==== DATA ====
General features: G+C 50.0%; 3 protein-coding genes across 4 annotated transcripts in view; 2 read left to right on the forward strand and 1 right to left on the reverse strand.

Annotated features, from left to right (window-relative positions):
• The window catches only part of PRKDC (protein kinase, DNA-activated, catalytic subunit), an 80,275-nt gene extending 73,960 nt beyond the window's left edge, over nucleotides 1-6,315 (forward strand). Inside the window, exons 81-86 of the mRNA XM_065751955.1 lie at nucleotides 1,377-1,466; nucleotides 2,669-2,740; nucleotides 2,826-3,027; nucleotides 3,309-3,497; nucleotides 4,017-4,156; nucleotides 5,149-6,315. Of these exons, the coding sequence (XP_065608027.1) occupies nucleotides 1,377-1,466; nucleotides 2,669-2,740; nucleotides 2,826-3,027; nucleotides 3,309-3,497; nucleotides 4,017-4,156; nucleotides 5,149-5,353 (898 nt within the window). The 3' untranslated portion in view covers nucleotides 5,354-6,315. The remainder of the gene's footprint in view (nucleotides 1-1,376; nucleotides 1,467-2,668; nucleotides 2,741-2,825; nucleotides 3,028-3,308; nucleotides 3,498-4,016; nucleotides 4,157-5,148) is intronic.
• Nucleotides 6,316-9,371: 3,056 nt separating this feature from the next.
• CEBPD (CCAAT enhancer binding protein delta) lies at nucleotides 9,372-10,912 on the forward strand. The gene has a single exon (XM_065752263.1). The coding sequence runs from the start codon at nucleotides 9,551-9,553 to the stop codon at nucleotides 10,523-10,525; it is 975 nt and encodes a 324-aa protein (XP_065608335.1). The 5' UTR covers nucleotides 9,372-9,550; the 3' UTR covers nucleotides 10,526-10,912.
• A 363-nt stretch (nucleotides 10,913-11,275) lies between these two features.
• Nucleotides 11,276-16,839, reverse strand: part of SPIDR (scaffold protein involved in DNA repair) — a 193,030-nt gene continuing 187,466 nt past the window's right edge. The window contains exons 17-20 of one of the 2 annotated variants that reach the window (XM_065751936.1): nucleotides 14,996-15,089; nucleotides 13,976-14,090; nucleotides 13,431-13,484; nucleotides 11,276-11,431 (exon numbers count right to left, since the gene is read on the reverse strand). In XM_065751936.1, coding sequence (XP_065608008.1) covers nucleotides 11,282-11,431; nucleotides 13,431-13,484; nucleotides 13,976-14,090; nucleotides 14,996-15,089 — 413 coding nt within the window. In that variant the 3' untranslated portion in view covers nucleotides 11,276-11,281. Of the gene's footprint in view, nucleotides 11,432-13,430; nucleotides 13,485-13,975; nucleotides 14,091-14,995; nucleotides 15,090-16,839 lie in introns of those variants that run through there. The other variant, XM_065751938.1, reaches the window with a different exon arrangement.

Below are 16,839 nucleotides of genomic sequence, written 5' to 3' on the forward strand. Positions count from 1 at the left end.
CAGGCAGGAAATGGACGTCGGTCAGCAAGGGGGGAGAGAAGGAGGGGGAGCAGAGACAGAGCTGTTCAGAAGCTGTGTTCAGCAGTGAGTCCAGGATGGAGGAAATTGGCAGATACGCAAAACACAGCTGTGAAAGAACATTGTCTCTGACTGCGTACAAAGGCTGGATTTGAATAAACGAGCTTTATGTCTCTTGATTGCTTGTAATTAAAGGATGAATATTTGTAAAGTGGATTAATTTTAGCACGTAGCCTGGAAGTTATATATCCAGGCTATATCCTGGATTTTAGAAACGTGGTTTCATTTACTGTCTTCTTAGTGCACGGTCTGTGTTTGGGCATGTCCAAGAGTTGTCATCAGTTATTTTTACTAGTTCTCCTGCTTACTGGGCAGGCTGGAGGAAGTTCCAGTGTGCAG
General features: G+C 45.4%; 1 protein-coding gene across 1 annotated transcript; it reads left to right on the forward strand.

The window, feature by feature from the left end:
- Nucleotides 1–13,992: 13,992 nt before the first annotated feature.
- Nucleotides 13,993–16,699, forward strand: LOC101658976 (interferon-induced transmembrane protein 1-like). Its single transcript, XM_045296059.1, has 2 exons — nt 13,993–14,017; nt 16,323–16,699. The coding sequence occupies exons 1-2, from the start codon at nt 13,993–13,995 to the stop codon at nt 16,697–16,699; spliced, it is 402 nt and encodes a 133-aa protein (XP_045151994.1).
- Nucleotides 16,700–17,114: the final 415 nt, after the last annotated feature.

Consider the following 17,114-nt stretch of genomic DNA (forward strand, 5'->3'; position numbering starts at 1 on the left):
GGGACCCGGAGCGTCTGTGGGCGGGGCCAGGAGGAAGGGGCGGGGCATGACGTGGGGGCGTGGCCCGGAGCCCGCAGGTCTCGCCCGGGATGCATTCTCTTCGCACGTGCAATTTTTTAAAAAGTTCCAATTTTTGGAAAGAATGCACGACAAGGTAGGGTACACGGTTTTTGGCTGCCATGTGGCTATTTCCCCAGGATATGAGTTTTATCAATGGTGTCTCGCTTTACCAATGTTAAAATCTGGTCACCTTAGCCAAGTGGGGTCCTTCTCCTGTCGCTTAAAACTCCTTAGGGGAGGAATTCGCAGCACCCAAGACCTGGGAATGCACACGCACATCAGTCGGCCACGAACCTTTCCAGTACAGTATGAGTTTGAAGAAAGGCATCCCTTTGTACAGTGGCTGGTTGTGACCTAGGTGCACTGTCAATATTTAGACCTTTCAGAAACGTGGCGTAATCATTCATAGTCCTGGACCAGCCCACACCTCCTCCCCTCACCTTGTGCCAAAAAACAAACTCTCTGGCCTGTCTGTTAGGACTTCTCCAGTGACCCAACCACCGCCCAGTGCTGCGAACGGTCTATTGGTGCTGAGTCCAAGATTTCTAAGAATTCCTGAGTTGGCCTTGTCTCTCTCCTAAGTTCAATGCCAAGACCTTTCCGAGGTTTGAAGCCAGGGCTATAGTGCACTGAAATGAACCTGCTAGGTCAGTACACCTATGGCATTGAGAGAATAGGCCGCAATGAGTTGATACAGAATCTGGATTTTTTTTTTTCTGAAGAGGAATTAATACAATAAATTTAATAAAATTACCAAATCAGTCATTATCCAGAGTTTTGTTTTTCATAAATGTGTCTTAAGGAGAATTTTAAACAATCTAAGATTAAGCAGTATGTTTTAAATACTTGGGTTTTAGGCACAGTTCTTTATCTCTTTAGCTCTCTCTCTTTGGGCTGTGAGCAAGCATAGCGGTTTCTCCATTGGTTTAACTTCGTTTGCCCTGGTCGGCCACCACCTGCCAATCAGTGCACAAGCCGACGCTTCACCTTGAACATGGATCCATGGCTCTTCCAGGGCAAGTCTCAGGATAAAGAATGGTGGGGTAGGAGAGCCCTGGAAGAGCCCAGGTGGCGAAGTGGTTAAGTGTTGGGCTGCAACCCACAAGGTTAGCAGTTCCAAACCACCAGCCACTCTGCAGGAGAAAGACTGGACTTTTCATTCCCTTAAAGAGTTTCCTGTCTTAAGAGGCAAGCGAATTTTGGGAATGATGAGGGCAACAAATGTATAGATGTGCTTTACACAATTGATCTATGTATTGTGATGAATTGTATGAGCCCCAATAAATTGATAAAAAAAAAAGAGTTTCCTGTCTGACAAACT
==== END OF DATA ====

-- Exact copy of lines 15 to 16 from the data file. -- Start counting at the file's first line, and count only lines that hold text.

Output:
Consider the following 17,114-nt stretch of genomic DNA (forward strand, 5'->3'; position numbering starts at 1 on the left):
GGGACCCGGAGCGTCTGTGGGCGGGGCCAGGAGGAAGGGGCGGGGCATGACGTGGGGGCGTGGCCCGGAGCCCGCAGGTCTCGCCCGGGATGCATTCTCTTCGCACGTGCAATTTTTTAAAAAGTTCCAATTTTTGGAAAGAATGCACGACAAGGTAGGGTACACGGTTTTTGGCTGCCATGTGGCTATTTCCCCAGGATATGAGTTTTATCAATGGTGTCTCGCTTTACCAATGTTAAAATCTGGTCACCTTAGCCAAGTGGGGTCCTTCTCCTGTCGCTTAAAACTCCTTAGGGGAGGAATTCGCAGCACCCAAGACCTGGGAATGCACACGCACATCAGTCGGCCACGAACCTTTCCAGTACAGTATGAGTTTGAAGAAAGGCATCCCTTTGTACAGTGGCTGGTTGTGACCTAGGTGCACTGTCAATATTTAGACCTTTCAGAAACGTGGCGTAATCATTCATAGTCCTGGACCAGCCCACACCTCCTCCCCTCACCTTGTGCCAAAAAACAAACTCTCTGGCCTGTCTGTTAGGACTTCTCCAGTGACCCAACCACCGCCCAGTGCTGCGAACGGTCTATTGGTGCTGAGTCCAAGATTTCTAAGAATTCCTGAGTTGGCCTTGTCTCTCTCCTAAGTTCAATGCCAAGACCTTTCCGAGGTTTGAAGCCAGGGCTATAGTGCACTGAAATGAACCTGCTAGGTCAGTACACCTATGGCATTGAGAGAATAGGCCGCAATGAGTTGATACAGAATCTGGATTTTTTTTTTTCTGAAGAGGAATTAATACAATAAATTTAATAAAATTACCAAATCAGTCATTATCCAGAGTTTTGTTTTTCATAAATGTGTCTTAAGGAGAATTTTAAACAATCTAAGATTAAGCAGTATGTTTTAAATACTTGGGTTTTAGGCACAGTTCTTTATCTCTTTAGCTCTCTCTCTTTGGGCTGTGAGCAAGCATAGCGGTTTCTCCATTGGTTTAACTTCGTTTGCCCTGGTCGGCCACCACCTGCCAATCAGTGCACAAGCCGACGCTTCACCTTGAACATGGATCCATGGCTCTTCCAGGGCAAGTCTCAGGATAAAGAATGGTGGGGTAGGAGAGCCCTGGAAGAGCCCAGGTGGCGAAGTGGTTAAGTGTTGGGCTGCAACCCACAAGGTTAGCAGTTCCAAACCACCAGCCACTCTGCAGGAGAAAGACTGGACTTTTCATTCCCTTAAAGAGTTTCCTGTCTTAAGAGGCAAGCGAATTTTGGGAATGATGAGGGCAACAAATGTATAGATGTGCTTTACACAATTGATCTATGTATTGTGATGAATTGTATGAGCCCCAATAAATTGATAAAAAAAAAAGAGTTTCCTGTCTGACAAACT